John Wycliffe, who introduced the Bible into English back in the 14th century, shows up as a major character in the opening novella in my book, The Secret Side of Jaya, only he’s taking refuge out on the American prairie.
And a century-and-a-half later, William Tyndale picked up the mission in England, though he didn’t move on to my fiction.
Could they be the most important translators in history? Apart, maybe, from Martin Luther, who could be the basis of his own Tendril, one with 95 points rather than ten, and his German rather than English?
Here, then, we go.
- Wycliffe (1328-1384) was a dissident priest highly critical of the Papacy and much of Catholic teaching and practice. With his emphasis on scriptural authority, he is now seen as an important predecessor to Protestantism.
- He translated at least all four gospels and perhaps the entire New Testament from the Latin Vulgate into Middle English, while associates translated the Old Testament into what became known as Wycliffe’s Bible.
- His followers, known as Lollards, were a major underground radical movement leading up to the Protestant Reformation, despite being highly persecuted.
- His writings in Latin highly influenced Czech reformer Jan Hus, whose execution in 1415 sparked the bloody Hussite Wars.
- Wycliffe was declared a heretic and his books, burned. His corpse was later exhumed and burned, and the ashes, thrown in a river.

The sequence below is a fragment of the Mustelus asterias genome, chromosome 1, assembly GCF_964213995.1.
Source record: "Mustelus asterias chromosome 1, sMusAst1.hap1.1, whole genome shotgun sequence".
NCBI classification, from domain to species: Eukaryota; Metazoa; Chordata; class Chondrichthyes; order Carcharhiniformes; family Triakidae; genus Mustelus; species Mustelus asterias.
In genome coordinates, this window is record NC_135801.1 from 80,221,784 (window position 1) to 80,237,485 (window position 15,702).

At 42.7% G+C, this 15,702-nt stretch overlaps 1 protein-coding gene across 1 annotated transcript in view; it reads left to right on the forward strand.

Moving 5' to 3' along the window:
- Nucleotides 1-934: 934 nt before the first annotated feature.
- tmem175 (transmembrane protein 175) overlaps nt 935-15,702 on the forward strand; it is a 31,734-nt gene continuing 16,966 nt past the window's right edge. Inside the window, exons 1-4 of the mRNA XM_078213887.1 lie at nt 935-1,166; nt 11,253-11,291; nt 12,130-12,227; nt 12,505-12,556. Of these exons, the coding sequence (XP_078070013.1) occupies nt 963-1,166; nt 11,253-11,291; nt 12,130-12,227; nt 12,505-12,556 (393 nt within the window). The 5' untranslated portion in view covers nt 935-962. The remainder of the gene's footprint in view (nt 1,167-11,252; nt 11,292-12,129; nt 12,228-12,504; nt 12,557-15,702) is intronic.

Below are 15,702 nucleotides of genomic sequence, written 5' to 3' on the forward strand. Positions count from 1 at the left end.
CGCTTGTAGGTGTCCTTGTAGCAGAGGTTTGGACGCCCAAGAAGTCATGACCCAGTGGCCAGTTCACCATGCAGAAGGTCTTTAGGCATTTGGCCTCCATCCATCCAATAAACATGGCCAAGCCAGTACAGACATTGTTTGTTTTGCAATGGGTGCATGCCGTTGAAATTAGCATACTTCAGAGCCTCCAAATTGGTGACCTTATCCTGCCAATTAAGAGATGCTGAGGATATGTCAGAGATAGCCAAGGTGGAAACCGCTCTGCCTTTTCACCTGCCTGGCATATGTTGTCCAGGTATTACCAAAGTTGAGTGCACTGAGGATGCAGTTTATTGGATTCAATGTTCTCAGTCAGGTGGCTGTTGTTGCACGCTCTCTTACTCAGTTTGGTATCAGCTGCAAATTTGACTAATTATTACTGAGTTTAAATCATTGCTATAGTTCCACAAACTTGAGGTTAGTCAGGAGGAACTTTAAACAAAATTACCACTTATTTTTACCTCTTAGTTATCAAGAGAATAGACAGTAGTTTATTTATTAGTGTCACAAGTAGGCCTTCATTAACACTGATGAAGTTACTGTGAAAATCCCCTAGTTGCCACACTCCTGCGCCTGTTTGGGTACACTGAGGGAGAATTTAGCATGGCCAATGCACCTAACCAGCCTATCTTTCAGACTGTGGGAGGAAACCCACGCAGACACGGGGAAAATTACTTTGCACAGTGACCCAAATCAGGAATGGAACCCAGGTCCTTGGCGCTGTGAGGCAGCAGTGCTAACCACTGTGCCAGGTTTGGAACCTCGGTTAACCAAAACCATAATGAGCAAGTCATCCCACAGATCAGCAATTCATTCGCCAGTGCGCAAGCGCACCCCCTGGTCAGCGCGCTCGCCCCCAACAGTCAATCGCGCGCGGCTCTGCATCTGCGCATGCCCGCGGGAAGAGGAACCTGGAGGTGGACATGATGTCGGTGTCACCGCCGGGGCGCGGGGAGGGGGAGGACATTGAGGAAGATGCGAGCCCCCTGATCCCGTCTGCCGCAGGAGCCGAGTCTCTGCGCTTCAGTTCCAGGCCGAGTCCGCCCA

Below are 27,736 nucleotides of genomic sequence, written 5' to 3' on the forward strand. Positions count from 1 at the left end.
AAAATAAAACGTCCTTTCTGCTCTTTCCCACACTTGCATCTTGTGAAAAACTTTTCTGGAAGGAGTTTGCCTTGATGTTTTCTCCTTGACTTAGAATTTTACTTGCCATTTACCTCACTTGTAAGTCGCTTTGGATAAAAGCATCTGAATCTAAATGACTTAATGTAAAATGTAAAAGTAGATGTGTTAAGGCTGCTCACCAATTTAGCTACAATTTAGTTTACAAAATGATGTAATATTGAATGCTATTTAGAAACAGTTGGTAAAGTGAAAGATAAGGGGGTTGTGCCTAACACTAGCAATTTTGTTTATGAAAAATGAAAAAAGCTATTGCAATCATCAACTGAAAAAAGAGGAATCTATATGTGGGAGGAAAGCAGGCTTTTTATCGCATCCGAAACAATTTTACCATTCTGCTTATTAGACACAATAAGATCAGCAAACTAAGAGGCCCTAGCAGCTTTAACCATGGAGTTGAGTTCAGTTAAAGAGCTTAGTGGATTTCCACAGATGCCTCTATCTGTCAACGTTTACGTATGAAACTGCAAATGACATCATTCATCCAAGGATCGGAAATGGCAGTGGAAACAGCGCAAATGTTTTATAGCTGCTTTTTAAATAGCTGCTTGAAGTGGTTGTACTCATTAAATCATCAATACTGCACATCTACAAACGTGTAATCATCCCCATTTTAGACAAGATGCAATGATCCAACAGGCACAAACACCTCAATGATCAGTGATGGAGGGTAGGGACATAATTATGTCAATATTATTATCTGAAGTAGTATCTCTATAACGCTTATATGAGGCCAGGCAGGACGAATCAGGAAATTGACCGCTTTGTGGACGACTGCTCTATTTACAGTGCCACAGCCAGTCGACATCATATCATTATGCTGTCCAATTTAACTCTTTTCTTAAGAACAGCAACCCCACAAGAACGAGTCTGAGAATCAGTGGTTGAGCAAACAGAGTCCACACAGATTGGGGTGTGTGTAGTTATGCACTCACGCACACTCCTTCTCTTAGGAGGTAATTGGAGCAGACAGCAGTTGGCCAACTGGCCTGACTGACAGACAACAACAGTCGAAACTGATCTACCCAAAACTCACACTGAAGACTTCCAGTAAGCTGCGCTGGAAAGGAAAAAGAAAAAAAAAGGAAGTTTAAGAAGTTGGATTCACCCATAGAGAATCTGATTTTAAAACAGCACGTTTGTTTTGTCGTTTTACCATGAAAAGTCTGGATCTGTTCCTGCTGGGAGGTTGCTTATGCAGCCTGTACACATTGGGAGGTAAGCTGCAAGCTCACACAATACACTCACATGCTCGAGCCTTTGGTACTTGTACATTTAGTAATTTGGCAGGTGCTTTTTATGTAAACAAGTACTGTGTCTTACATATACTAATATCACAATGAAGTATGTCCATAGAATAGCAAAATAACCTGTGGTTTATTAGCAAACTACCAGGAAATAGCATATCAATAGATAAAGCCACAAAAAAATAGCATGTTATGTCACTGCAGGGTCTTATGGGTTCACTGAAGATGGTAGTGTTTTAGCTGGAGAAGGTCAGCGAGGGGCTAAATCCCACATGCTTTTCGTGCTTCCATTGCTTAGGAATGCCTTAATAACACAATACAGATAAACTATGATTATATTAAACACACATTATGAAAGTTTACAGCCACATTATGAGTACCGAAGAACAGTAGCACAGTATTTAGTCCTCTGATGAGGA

- About 150 manuscript copies, in part or complete, survive.
- William Tyndale (1494-1536) was a scholar influenced by Erasmus and Martin Luther.
- In translating the Bible, he drew directly on Hebrew and Greek texts. He was the first to rely on them in translating to English, and his was the first English translation to make use of the printing press. He introduced the word Jehovah in English.
- Many consider him the father of modern English, more than Shakespeare a generation later. His translations were widely plagiarized by others, including the committee of scholars who composed their authorized version for King James, where perhaps 83 percent of the New Testament and 76 percent of the Old Testament are lifted from Tyndale. The Bible was certainly much more widely heard and read throughout Britain than was the Bard.
- He was convicted of heresy and burned at the stake in Belgium after his criticism of King Henry VIII in divorce matters only aggravated the situation.
There we go, politics AND religion. In this case, both of a radical nature.